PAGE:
But now using Liquid Rhythm, it has literally cut my workflow to 1/4th! It has all the beat form sequencing possibilities. At first, to me it looked like Abelton, which was cool. All the producers I know using Abelton, their music sounds amazing. I was like “Okay. Let’s see how easy it is.” So that day I took the leap, and I was so pleased. I did a video on my first process. Liquid Rhythm was so easy to navigate and to just go in. What helped me a lot were the help tips and the COLORS! Yes! I love to color my tracks; it just gives me intuitive hints to what buttons do. I do not feel limited; now I can use MY OWN custom drums and sounds into the arrangement using Liquid Rhythm. I can also import my Akai MPC settings into it! IT CHANGED MY WORLD! Moving forward, when it comes to doing drum productions, I will be using this here on out. I can save my best sequences as favorites, create templates so it’s as easy as drag and drop, finish all possibilities for intro, pre-chorus, hook, bridge, and just bounce out to my DAW to mix and finish. It only took me 5 minutes to figure it out. What I like about the software too is that it also allows you to customize it however you want it on top of the default settings. Customization plays a major role with the ease of use into using it for any DAW without losing the power of drums and creativity. I also tested it on using samples and it was just so easy, even changing my BPM. So technically, I can use this to make click tracks for bands live.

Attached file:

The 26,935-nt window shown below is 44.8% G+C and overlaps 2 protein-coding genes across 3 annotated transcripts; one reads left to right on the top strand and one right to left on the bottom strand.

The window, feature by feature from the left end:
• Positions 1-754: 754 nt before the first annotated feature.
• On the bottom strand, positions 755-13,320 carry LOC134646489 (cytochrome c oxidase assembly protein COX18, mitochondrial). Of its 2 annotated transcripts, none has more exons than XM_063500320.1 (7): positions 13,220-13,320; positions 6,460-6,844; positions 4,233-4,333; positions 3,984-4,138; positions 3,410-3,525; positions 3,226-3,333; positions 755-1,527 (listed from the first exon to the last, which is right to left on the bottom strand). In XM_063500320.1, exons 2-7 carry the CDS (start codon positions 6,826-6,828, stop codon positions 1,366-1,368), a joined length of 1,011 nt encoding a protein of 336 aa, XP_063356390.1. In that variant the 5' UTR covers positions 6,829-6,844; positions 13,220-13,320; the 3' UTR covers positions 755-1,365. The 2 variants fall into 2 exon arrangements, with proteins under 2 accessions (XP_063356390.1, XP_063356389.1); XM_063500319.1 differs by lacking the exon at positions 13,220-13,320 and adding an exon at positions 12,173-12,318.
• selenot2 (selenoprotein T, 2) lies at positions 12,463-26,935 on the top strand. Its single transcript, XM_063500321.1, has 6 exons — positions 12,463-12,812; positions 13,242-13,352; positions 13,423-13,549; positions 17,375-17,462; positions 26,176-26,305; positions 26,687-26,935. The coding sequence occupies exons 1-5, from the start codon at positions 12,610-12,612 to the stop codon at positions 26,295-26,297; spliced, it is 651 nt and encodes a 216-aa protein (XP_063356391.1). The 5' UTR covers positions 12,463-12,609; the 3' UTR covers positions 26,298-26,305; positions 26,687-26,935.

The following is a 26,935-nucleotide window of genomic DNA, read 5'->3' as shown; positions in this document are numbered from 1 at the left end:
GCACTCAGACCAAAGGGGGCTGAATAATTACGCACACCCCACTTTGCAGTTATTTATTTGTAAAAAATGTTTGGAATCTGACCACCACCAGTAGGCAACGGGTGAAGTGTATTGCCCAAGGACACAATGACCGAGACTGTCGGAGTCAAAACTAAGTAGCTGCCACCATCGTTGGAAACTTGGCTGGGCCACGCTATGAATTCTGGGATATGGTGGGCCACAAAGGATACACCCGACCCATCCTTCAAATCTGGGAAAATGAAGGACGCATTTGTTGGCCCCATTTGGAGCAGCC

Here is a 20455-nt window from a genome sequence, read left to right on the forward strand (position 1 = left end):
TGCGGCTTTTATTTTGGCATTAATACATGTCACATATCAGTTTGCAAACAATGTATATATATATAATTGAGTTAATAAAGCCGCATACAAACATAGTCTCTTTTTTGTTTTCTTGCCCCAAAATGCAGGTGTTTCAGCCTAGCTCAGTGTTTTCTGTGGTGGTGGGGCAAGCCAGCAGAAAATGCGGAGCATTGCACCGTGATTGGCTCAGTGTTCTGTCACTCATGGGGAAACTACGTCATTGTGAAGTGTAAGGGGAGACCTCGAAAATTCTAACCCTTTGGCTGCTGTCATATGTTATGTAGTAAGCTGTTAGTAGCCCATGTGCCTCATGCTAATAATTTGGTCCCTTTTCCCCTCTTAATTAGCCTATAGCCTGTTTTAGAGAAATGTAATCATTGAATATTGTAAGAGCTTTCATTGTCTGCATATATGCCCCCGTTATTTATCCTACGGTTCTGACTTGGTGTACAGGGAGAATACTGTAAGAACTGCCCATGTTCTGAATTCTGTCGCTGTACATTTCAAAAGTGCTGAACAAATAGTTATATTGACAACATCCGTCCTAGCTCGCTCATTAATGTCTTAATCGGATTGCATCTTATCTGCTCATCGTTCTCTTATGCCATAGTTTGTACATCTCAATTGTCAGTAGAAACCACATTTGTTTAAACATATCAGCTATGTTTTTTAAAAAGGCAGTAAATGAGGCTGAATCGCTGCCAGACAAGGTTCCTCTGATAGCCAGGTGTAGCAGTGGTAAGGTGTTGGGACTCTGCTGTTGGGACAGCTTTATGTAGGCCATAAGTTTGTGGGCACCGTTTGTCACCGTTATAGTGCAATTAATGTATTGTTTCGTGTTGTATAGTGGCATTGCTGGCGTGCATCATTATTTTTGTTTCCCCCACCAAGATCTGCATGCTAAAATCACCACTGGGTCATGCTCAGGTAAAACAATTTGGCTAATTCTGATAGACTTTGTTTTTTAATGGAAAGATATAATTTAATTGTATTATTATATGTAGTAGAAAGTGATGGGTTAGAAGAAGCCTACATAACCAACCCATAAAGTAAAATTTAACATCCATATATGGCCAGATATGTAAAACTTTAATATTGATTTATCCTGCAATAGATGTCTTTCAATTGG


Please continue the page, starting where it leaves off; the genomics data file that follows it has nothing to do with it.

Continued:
You’ve had a lot of commercial success recently. Your music has been featured on Keeping Up With The Kardashians and has been used in advertising for Aeropostale and Adidas. What do you credit your success to?
My commercial success was all steam from the social networking and keeping close connections. Not only networking but also creating new content of music and pushing myself to work harder and smarter.
I was not doing music full-time; I was doing a lot of work with marketing companies doing promo events and start-ups. The first placement I got was through an amazing musician friend name Dan. We worked events before and he told me he played guitar for a band and had a small studio setup so we linked up. He told me about his friend who is based in Boston doing video production and he said he would send him some links. When Dan shared my Soundcloud link of the song, his friend, Crickie, contacted me on Facebook to work on some music for a fashion client who happened to be Aeropostale. Starting with the relationship I had with Dan, it went from him posting my Soundcloud link on his Facebook to getting attention from Crickie, who took to what I was doing and got me placed directly on Aeropostale, and then Bethany Mota. It was a domino effect starting with that opportunity.
The Kardashian show actually happened the same time I got the Adidas placement. This was off a song submission link from ModernBeats.com. I’ve gained so much credit on winning a lot of contests online with the music I submitted to the opportunities. The publisher of iStandardProducer contacted me directly for a lifetime warranty, and another contacted me directly with the Adidas and Kardashian show. It was so overwhelming. I felt it all happen at one time as if everyone was sharing my music or something. Again, it’s all about relationships. Thanks to Dan and Crickie.
Also, regarding the placement on Spider-Man 2 DVD, I went to high school with director Luis Servera. We both started our paths at the same time at school. We’ve kept in touch ever since and he pulled me in after he wrote the treatment bringing both Marvel and Sony in to do a PSA about orphans. It just took off as an opportunity to showcase my ability to score music. I wouldn’t have come this far musically if it weren’t for keeping in touch with Luis and our shared passion.